On July 16, 2020, the European Court of Justice (the “ECJ”) in Data Protection no government overreach v. Facebook Ireland and Maximillian Schrems (C-311/18) (the “Schrems II”) invalidated the EU-US Privacy Shield framework commonly used for transatlantic information transfers. The ECJ held that Standard Contractual Clauses are valid but may not be adequate and businesses will be mandated to do a case by case analysis to determine whether regulations of government access to information in non-EU countries meet rigorous EU standards.
If a foreign government has a need to access the information belonging to a EU citizen which information was transferred to a foreign country for commercial purposes, the EU requires that the government’s necessity to access such information meets the standard of “strictly necessary”. Schrems II ruling substantiates that the EU deems current U.S. regulations are inadequate to meet this standard. Specifically, to be in compliance with privacy rights guaranteed in the EU under The Charter of Fundamental Rights, the U.S. would have to implement some additional safeguards to protect EU citizens’ personal information from government overreach and provide EU citizens legal recourse to defend their rights in the U.S. judicial system, if necessary.
Following Snowden’s 2013 PRISM-related bulk data collection revelations, the U.S. put efforts into providing assurances to the EU authorities that once the EU citizens’ information is transferred to the U.S. such information is safe from the invasive U.S. government’s overreach. The USA Freedom Act of 2015 imposed new limits on the bulk collection of telecommunication metadata. The FISA Amendments Reauthorization Act of 2017 provided enhanced oversight over domestic and foreign U.S. surveillance practices. The Schrems II ruling calls for more action from the U.S.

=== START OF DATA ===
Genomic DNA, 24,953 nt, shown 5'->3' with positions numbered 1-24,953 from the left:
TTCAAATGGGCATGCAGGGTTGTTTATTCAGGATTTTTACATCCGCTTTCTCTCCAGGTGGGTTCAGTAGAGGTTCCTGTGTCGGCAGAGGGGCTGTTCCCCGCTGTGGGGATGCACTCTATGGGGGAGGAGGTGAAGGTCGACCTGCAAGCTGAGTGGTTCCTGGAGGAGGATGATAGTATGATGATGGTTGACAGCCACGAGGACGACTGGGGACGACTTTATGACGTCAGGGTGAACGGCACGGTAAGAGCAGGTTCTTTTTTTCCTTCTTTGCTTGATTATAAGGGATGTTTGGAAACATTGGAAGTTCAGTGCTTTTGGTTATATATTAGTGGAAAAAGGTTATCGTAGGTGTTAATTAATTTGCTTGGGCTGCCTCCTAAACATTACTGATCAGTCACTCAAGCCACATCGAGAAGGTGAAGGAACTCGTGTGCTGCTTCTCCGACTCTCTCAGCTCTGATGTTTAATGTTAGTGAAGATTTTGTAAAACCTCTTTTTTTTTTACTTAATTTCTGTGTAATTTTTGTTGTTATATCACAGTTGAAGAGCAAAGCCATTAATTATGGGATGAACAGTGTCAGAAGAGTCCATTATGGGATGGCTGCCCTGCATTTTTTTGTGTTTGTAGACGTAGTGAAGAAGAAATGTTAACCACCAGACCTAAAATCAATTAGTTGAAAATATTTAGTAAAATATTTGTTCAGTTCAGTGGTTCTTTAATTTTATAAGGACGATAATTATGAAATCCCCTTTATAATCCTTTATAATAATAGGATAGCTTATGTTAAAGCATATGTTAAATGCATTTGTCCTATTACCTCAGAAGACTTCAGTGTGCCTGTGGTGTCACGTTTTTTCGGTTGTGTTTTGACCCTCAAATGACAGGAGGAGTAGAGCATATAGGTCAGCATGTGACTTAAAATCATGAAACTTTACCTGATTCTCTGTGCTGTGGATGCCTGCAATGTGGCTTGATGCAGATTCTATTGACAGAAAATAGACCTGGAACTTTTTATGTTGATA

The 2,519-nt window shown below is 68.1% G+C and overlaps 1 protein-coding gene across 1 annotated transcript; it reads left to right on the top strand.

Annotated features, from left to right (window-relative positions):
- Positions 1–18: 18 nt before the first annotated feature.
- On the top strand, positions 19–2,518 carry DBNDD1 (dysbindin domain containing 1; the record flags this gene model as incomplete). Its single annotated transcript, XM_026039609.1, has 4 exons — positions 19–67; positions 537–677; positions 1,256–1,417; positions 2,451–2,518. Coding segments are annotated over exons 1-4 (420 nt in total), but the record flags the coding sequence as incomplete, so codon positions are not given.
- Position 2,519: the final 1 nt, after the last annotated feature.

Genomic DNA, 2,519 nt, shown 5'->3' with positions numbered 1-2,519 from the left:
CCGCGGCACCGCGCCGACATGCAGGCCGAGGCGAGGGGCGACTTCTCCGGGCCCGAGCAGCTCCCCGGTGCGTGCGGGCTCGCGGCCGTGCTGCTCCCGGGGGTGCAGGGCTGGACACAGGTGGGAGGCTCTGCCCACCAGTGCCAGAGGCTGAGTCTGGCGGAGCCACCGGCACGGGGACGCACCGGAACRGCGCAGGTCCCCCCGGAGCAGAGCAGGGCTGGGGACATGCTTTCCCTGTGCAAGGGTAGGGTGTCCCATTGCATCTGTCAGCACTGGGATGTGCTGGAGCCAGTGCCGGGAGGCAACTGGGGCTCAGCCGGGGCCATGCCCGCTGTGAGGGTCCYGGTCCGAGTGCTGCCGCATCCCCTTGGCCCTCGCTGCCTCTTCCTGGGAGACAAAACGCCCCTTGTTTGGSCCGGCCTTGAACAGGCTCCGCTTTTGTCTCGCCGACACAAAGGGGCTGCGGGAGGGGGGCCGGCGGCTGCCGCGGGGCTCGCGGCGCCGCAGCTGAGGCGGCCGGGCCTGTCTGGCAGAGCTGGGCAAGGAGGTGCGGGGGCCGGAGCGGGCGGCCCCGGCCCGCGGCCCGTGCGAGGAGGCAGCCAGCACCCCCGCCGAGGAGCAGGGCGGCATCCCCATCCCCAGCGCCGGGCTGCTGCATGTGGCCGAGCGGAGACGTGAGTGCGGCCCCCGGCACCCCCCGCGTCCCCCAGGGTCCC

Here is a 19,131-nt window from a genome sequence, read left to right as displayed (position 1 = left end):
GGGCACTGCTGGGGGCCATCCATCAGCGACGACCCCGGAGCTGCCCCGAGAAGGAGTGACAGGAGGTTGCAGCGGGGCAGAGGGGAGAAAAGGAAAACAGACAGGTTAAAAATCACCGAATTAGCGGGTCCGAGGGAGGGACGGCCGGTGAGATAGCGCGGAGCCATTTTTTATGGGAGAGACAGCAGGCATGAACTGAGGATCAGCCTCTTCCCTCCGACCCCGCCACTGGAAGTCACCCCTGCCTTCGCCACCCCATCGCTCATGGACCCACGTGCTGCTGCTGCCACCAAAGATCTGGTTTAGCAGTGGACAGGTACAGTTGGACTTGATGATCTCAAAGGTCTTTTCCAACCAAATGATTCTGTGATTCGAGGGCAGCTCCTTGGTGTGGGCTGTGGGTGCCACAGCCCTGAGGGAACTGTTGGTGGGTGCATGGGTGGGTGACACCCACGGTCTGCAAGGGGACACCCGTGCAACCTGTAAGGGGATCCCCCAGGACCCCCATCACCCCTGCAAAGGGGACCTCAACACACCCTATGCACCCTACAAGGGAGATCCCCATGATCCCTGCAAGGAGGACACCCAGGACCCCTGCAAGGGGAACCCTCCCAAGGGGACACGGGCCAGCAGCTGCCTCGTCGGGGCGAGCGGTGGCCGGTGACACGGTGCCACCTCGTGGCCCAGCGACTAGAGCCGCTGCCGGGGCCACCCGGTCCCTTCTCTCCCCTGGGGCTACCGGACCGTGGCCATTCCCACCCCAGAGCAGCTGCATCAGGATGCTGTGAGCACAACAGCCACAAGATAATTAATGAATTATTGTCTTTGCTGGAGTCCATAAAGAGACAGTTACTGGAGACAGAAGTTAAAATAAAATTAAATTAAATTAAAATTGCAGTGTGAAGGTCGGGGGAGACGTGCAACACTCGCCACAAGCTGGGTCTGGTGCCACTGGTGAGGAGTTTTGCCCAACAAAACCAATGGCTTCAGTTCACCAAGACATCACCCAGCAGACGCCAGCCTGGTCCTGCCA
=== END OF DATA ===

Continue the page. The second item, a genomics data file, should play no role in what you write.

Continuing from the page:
The ECJ’s order also means that the EU considers that EU citizens are not provided with equivalent protections compared to the protections afforded to the U.S. citizens when their information is processed in the EU. Earning the EU’s trust back will necessitate the U.S. to review its current information privacy regulations, revise its practices related to government access to information of non-U.S. citizens, and open up to yet more constructive transparency. We may see a period of an impasse between both sides for a while unless the U.S provides the EU citizens actionable rights in the U.S. judicial system when EU citizens allege U.S. government overreach, which the U.S. now opposes.